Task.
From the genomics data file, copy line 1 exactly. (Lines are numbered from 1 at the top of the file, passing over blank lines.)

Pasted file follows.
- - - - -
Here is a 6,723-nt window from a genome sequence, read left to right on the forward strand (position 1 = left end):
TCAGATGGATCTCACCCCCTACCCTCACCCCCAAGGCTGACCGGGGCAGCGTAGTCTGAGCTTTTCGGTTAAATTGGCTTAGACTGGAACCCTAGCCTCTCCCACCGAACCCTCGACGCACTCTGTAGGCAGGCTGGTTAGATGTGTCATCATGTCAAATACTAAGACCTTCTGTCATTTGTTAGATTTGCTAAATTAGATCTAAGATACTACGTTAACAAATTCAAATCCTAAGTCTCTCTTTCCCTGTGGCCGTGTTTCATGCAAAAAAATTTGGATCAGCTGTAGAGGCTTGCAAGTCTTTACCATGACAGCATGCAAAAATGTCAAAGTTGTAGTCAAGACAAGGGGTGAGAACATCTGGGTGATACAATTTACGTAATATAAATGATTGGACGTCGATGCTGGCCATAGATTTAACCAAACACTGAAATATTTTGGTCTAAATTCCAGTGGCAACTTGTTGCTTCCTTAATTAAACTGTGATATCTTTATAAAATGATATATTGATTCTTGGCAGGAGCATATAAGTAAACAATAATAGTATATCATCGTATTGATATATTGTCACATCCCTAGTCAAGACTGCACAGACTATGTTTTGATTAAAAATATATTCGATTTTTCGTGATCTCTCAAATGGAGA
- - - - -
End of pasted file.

Here is a 6,723-nt window from a genome sequence, read left to right on the forward strand (position 1 = left end):